"Too much of a good thing... can be wonderful". - Mae West
As it turns out, too much of a good thing is... just... too much. If we learned anything from Willy Wonka, it's that gorging on sugary confections without at least some protein and fiber ends badly. Zach Snyder, he of the oversaturated digital palette and the speed-it-up-now-slow-it-down fight scenes, has submitted Sucker Punch for our approval - and I, for one, don't. Approve, that is.
How can a movie chock-a-block with scantily-clad vixens wielding all manner of ordnance, steam-powered Nazi zombies, gigantic glowing-eyed samurai, Manga-adorned human-operated robots - how can such a steaming jambalaya of awesomeness turn out so... pedestrian? Chris Lee has done a good job of exploring the issue at The Daily Beast (http://www.thedailybeast.com/blogs-and-stories/2011-03-27/sucker-punch-why-fanboys-have-turned-on-zack-snyder/2/), but I want to expand on a few points.
First of all, the First Rule of sci-fi/fantasy/comic books should be remembered at all times - internal consistency must be maintained. Everyone in the fictional universe must behave like they are in a real place where everything that happens in that place is within that place's range of believability. If there's any wink-wink, nudge-nudge, all is lost. Young mutants with special powers go to a private academy to sharpen their powers? Of course they do! Sucker Punch lacks a believable universe altogether - it's more a string of stunning set-pieces. It's difficult to satisfy the First Rule because there is no perspective from which to make the determination. It's like surveying from a moving train, constantly shifting. I know this is part of what Mr. Snyder was going for, but after a while it just gets tiring. Inception drove dangerously close to the same edge, but managed to pull it off.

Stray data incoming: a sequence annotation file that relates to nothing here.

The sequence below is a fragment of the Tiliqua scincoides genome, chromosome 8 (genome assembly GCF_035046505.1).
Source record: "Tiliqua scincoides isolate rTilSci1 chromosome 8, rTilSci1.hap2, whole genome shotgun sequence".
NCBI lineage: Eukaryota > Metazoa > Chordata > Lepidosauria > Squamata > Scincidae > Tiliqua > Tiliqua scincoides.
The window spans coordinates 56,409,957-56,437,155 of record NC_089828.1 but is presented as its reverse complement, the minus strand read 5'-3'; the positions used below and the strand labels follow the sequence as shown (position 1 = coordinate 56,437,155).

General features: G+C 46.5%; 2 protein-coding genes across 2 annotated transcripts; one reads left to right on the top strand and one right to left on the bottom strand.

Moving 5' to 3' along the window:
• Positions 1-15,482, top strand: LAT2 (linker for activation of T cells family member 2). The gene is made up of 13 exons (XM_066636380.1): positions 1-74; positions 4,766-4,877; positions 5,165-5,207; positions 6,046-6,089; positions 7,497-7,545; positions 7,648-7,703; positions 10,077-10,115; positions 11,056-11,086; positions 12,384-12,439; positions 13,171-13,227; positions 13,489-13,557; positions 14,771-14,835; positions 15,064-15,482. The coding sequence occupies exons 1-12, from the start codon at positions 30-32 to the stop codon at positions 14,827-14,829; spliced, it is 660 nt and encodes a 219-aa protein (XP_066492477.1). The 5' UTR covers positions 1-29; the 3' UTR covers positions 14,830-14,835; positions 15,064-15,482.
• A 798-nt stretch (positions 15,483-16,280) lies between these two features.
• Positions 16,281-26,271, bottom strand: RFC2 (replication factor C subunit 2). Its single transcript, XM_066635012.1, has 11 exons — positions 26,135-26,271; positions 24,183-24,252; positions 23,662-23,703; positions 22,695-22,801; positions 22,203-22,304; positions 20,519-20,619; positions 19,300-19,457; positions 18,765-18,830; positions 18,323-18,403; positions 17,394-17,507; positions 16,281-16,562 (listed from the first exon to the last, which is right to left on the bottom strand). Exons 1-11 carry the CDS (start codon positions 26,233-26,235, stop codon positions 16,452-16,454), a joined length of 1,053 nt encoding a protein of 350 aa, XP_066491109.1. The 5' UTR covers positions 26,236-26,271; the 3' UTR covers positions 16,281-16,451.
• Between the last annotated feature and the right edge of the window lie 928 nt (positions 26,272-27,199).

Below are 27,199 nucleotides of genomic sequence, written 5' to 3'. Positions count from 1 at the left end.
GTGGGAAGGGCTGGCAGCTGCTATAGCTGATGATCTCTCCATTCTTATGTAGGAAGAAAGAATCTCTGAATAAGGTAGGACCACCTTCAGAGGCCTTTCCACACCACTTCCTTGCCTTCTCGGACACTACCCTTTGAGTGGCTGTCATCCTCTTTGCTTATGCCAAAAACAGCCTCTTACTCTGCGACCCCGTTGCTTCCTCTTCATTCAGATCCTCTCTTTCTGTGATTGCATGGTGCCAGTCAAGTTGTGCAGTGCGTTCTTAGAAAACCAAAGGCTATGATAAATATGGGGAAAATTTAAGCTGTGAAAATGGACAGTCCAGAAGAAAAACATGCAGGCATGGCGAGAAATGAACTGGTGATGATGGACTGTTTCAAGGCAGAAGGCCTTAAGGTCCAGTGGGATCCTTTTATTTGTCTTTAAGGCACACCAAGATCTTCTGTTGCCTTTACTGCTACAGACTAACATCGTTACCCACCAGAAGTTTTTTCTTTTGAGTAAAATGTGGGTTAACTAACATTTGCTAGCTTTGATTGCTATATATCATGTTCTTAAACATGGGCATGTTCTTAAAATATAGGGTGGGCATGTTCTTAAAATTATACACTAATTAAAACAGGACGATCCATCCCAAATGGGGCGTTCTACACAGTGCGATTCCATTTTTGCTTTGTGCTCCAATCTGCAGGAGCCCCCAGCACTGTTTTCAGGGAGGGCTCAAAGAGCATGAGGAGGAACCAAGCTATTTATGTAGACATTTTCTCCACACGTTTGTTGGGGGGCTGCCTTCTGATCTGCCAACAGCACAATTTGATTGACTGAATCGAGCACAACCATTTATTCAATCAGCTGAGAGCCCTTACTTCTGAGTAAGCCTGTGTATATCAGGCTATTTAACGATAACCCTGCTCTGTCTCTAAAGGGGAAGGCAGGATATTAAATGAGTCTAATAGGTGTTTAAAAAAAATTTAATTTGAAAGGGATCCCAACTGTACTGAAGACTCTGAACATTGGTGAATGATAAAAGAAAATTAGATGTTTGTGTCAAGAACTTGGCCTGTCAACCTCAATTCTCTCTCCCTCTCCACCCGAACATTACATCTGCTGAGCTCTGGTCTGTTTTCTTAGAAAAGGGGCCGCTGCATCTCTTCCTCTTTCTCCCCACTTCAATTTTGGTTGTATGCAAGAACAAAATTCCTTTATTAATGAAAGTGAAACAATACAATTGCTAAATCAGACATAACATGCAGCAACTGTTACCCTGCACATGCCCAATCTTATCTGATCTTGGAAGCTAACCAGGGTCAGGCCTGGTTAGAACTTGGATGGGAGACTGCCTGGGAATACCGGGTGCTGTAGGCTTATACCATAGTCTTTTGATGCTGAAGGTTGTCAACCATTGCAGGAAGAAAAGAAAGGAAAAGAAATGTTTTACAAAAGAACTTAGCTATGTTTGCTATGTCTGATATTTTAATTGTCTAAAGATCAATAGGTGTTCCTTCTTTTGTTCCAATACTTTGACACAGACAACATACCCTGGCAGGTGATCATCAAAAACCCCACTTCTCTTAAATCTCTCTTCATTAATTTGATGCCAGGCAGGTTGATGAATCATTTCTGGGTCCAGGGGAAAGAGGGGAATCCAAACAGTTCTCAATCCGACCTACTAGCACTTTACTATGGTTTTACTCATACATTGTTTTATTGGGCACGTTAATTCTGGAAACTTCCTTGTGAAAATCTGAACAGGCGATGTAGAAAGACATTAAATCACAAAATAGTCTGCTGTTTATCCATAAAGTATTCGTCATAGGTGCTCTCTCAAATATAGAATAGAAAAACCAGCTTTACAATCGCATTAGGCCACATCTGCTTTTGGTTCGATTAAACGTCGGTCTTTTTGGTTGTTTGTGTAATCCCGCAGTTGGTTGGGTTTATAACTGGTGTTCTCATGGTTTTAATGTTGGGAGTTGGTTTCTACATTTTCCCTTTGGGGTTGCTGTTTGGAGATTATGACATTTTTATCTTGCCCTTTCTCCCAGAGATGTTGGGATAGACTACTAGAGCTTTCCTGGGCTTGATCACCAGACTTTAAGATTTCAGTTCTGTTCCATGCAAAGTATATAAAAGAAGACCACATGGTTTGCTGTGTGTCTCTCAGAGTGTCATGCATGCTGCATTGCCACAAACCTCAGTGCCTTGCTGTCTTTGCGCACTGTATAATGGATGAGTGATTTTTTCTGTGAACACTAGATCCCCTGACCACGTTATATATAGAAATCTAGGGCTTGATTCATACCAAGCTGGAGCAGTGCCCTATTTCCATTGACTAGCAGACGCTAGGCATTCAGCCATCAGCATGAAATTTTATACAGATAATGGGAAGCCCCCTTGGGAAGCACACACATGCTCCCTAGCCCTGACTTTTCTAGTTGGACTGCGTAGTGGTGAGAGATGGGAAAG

Second, constraints are good. Unfettered access to financing is not always the best creative fuel (e.g. Michael Cimino). Snyder may have benefited from the presence of a studio bean-counter forcing him to tell a story without resorting to a zillion dollars worth of CGI. Some of the best art is produced under duress, under the gun, under deadline, under the threat of violence. Herzog gets it. The Dogme directors get it. Even Tarantino gets it - particularly with Reservoir Dogs and Jackie Brown. Zack needs to take some advice from his fellow young directors. Sucker Punch smells of too much money and too many cloying yes men.
Third, a story would be nice. I watched Karate Kid with the kids Saturday (the new one, with Fresher Prince and Jackie Chan) and it was no great film but at least it has a narrative you could sum up in a sentence or two. Kid moves to China, gets bullied, learns Kung Fu, and (spoiler alert), beats bully. Most of the best movies can be boiled down to just a line or two - to a pitch. Rear Window - a guy stuck in his apartment thinks he has witnessed a crime but has a tough time convincing the police (so he sends his gal pal to pinch the perp). The Thing - scientists in Anarctica unearth a scary alien that can mimic human form and they can't tell who's who so they have the coldest Mexican stand-off ever. Taken - they took her, I'm getting her back. As for Sucker Punch - not so easy. And I don't mean not so easy in the Christopher Nolan, mind-bending sort of way. More like a "let's just string together a bunch of really cool music videos and see if a narrative emerges". It doesn't.
Fourth, would it hurt to sneak in a joke here and there? A light moment. A fleeting snicker. Seriously, Zach. Even No Country for Old Men had it's share of levity.
Yet, I remain hopeful that Snyder will, having gotten this bloated floater out of his system, will tighten the screws, find a quality screenwriter, and turn out some watchable films. He's got the form, he just needs to find the function.